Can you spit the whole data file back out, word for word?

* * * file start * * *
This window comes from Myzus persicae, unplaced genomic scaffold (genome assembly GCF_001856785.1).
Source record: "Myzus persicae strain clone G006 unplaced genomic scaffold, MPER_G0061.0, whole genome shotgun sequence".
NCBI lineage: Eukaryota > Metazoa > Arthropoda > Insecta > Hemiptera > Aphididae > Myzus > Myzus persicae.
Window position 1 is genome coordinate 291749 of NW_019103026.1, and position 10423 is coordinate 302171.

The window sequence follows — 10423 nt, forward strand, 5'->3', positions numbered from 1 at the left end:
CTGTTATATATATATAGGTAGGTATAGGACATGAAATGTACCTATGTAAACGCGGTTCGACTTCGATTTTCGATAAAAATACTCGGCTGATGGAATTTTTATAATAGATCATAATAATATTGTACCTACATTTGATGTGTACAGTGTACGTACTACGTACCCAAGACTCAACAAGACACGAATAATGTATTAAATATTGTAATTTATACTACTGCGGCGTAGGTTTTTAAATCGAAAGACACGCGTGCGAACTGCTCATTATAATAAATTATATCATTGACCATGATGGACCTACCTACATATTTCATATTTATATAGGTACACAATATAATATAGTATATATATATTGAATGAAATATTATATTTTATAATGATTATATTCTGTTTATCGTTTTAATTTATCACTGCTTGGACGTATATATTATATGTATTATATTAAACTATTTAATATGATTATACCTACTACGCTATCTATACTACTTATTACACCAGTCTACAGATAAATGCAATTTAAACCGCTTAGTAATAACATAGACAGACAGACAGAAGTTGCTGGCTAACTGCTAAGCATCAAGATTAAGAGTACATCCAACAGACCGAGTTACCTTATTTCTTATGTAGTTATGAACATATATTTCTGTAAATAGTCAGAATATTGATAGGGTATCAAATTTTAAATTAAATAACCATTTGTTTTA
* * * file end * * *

This window comes from Myzus persicae, unplaced genomic scaffold (genome assembly GCF_001856785.1).
Source record: "Myzus persicae strain clone G006 unplaced genomic scaffold, MPER_G0061.0, whole genome shotgun sequence".
NCBI lineage: Eukaryota > Metazoa > Arthropoda > Insecta > Hemiptera > Aphididae > Myzus > Myzus persicae.
Window position 1 is genome coordinate 291749 of NW_019103026.1, and position 10423 is coordinate 302171.

The window sequence follows — 10423 nt, forward strand, 5'->3', positions numbered from 1 at the left end:
CTGTTATATATATATAGGTAGGTATAGGACATGAAATGTACCTATGTAAACGCGGTTCGACTTCGATTTTCGATAAAAATACTCGGCTGATGGAATTTTTATAATAGATCATAATAATATTGTACCTACATTTGATGTGTACAGTGTACGTACTACGTACCCAAGACTCAACAAGACACGAATAATGTATTAAATATTGTAATTTATACTACTGCGGCGTAGGTTTTTAAATCGAAAGACACGCGTGCGAACTGCTCATTATAATAAATTATATCATTGACCATGATGGACCTACCTACATATTTCATATTTATATAGGTACACAATATAATATAGTATATATATATTGAATGAAATATTATATTTTATAATGATTATATTCTGTTTATCGTTTTAATTTATCACTGCTTGGACGTATATATTATATGTATTATATTAAACTATTTAATATGATTATACCTACTACGCTATCTATACTACTTATTACACCAGTCTACAGATAAATGCAATTTAAACCGCTTAGTAATAACATAGACAGACAGACAGAAGTTGCTGGCTAACTGCTAAGCATCAAGATTAAGAGTACATCCAACAGACCGAGTTACCTTATTTCTTATGTAGTTATGAACATATATTTCTGTAAATAGTCAGAATATTGATAGGGTATCAAATTTTAAATTAAATAACCATTTGTTTTA